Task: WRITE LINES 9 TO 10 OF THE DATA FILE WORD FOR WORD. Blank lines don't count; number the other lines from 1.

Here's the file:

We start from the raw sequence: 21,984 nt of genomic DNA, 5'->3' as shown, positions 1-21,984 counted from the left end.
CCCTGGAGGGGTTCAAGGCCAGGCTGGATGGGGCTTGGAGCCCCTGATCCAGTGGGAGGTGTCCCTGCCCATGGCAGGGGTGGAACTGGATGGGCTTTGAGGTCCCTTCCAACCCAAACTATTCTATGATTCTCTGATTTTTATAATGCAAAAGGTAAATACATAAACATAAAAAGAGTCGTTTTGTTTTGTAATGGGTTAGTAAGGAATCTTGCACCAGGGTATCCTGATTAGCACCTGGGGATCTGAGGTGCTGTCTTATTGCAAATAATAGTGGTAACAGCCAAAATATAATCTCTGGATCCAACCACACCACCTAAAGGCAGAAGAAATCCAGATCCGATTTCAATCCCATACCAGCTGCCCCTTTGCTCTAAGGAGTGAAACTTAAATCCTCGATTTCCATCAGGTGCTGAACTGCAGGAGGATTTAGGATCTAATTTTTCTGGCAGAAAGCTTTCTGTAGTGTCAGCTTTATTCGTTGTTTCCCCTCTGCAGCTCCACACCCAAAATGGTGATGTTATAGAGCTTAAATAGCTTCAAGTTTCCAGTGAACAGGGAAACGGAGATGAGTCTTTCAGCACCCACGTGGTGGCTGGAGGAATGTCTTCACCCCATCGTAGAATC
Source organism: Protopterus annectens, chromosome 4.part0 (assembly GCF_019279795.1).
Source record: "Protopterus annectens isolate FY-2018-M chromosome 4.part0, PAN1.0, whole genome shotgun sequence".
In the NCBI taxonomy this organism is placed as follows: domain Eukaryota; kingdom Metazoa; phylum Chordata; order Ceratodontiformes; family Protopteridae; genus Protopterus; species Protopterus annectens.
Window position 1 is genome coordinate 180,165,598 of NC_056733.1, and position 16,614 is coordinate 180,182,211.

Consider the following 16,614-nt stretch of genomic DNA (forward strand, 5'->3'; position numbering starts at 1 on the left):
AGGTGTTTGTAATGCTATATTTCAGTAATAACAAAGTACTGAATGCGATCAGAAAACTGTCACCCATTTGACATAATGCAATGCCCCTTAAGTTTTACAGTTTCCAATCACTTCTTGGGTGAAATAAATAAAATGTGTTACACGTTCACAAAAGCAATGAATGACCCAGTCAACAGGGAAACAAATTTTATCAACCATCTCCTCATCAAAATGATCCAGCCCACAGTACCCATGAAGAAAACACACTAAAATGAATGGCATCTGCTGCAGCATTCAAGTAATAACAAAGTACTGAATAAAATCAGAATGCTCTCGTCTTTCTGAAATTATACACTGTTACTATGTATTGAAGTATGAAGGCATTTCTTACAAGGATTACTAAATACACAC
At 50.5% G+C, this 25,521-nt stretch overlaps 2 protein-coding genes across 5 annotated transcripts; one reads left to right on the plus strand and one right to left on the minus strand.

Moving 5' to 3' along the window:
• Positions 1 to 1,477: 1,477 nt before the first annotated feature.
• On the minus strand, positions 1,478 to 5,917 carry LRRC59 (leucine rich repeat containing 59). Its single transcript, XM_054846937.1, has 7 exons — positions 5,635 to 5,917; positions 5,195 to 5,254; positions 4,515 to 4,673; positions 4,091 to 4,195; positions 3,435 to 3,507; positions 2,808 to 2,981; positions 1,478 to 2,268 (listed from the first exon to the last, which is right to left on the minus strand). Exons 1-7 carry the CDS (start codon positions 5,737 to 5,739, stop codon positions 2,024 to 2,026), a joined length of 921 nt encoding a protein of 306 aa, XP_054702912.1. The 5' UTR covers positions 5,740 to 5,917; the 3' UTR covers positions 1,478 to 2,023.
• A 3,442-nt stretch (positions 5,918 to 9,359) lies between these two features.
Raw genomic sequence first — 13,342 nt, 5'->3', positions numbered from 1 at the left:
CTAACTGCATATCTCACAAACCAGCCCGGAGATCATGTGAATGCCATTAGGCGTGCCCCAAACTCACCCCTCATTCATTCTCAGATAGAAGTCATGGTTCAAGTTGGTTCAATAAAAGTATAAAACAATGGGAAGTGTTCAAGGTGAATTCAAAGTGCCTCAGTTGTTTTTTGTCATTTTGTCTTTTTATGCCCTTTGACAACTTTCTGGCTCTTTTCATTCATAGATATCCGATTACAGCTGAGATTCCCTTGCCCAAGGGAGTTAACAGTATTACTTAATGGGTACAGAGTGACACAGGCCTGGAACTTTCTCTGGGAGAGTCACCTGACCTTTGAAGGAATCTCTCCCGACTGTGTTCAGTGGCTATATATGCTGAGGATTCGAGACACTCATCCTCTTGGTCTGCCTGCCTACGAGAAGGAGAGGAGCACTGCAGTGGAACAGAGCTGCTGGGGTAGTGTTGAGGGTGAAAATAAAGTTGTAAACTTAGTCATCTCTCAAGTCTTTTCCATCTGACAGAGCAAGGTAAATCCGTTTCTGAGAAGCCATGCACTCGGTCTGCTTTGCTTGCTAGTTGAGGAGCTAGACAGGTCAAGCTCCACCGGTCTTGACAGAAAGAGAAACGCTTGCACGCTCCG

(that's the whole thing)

At 50.5% G+C, this 25,521-nt stretch overlaps 2 protein-coding genes across 5 annotated transcripts; one reads left to right on the plus strand and one right to left on the minus strand.

Moving 5' to 3' along the window: